If you think your accountant has been negligent then you need to act as soon as possible. Our experienced professional negligence team is here to help. Call us today on 0800 988 7756 for a FREE no obligation discussion.


Where do we draw the line?

Boundary disputes and how to resolve them

Boundary disputes arising between neighbours are very common and can escalate unreasonably, often resulting in unnecessary costs which can spiral out of control.

A boundary issue can often be used as a ‘weapon’ when neighbours have had a falling out over something. Further, people’s actions can sometimes be disproportinate to the size and value of the land in dispute. A minor dispute can therefore quickly escalate and before you know it, you are faced with, or rush into, legal action.

So, where do we draw the line?

Love thy neighbour

Of course, we cannot choose our neighbours. Nevertheless, many of us will have the same neighbours for many years. Therefore the common sense approach is to try and reach an agreement with your neighbour, in order to resolve the issue amicably.

Talk to your neighbour; face to face if you can, and make a note of anything that has been agreed. If you feel uncomfortable approaching them then write down your concerns and send it to your neighbour instead. Or perhaps get a mutual friend to contact them on your behalf.

More often than not, the best policy is to find a compromise in order to maintain a good relationship with your neighbour. For example, sharing the costs for maintaining a fence or replacing a fence panel. Remember that you are neighbours and have to live next door to one another. Reaching an amicable agreement will cause far less stress and certainly be a lot less costly as well.

Evidence

Establishing the correct boundary and its positioning can be a minefield. These things are not always clear-cut, not to mention that boundary locations may vary over time. So where can we find evidence of where the true boundary lies and who owns the boundary structure (i.e. the fence, hedge or wall along the boundary).

Title plans or plans within the historic deeds may show general boundaries and some registers may also refer to the boundary in question. However not all titles/documents at the Land Registry provide the information you may be looking for. For example, the red line on the Land Registry title plan does not define the exact legal boundary. It merely gives an indication of the general location of the boundary. Further, not all title documents will indicate who has ownership of which wall or fence. You may find that looking at the title documents relating to your neighbour’s property may provide information not necessarily covered in yours.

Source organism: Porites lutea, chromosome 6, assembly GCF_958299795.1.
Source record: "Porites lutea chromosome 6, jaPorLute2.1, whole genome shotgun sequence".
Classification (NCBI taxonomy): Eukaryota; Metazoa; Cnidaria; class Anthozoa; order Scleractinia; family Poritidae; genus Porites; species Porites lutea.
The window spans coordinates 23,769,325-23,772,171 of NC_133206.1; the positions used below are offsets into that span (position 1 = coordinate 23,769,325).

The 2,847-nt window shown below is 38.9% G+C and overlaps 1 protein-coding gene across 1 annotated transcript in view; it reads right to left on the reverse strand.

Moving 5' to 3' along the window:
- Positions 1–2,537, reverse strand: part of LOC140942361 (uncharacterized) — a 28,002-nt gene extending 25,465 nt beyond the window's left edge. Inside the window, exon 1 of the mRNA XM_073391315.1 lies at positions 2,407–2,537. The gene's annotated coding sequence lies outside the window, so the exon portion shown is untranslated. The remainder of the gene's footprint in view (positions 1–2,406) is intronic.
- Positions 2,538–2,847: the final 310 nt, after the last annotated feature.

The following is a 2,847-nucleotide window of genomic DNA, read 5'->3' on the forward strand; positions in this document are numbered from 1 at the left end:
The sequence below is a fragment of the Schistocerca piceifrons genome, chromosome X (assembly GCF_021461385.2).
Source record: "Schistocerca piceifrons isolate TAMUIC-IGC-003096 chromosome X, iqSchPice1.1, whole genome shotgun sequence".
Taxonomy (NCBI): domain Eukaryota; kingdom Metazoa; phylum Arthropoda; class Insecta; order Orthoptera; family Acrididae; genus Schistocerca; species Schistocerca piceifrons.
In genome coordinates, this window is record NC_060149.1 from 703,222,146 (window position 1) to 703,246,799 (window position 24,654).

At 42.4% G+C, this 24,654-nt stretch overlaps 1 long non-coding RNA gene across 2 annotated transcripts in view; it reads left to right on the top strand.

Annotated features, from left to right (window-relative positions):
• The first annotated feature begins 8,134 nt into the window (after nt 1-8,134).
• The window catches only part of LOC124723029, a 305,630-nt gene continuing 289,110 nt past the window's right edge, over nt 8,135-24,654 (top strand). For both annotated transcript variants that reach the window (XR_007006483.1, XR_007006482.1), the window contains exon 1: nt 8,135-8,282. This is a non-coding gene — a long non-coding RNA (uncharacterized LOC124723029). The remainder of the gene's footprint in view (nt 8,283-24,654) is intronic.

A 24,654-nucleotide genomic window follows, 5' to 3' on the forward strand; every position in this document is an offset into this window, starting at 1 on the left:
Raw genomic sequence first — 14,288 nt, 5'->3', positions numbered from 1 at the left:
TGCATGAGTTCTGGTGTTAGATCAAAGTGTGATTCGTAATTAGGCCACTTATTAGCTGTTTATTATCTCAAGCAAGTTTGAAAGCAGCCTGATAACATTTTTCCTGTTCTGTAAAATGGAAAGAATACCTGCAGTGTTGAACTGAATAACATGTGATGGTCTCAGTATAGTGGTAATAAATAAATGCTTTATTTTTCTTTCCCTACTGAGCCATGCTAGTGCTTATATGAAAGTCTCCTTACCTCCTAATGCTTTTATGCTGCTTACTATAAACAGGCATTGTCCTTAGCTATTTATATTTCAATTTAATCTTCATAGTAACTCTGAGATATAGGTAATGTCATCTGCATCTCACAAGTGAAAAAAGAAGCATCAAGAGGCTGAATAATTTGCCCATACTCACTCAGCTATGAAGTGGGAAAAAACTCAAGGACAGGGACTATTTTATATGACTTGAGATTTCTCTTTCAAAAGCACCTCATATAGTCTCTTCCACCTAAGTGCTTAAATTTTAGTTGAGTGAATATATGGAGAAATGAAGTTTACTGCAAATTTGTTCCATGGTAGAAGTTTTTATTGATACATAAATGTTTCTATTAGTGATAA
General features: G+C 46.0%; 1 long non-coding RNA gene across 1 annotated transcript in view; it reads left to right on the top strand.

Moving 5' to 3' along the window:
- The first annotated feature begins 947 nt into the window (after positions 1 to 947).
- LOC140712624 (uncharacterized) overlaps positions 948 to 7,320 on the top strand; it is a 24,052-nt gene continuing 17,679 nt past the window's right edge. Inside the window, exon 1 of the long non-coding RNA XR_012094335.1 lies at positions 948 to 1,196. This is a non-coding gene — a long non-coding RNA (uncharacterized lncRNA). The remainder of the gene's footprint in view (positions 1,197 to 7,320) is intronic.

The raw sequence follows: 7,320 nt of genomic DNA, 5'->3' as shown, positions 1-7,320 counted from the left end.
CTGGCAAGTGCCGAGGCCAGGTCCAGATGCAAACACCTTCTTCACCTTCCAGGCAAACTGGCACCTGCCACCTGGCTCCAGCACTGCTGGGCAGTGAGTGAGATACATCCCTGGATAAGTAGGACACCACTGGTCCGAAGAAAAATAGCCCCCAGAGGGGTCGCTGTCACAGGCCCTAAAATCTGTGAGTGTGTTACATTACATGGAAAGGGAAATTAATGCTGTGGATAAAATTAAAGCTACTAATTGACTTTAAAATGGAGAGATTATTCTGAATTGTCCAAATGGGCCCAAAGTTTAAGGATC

There is also the availability of online resources such as Google Earth and Google Street View to assist with trying to obtain evidence.

Another option would be to appoint an expert surveyor to conduct a site visit and produce a report, giving their opinion on the correct boundary location. The surveyor will base this on the information they are given and what they observe on site.

Get some help

Sometimes discussions with your neighbour are not successful, and matters may reach an impasse between you. If this happens, there are various options for resolving the issue. We recommend seeking independent legal advice at the earliest opportunity.

A solicitor’s letter setting out the facts and possible implications if the matter was to escalate to Court often works to focus the parties’ minds. A solicitor will also advise you on the various methods of dispute resolution. For example, mediation can be a very successful method of resolving a boundary dispute. Court proceedings should be seen as a last resort and should be avoided wherever possible.

Our expert property disputes team can help if you have a boundary issue. If you have a boundary dispute, call us today on 0800 988 7756 for a free initial discussion.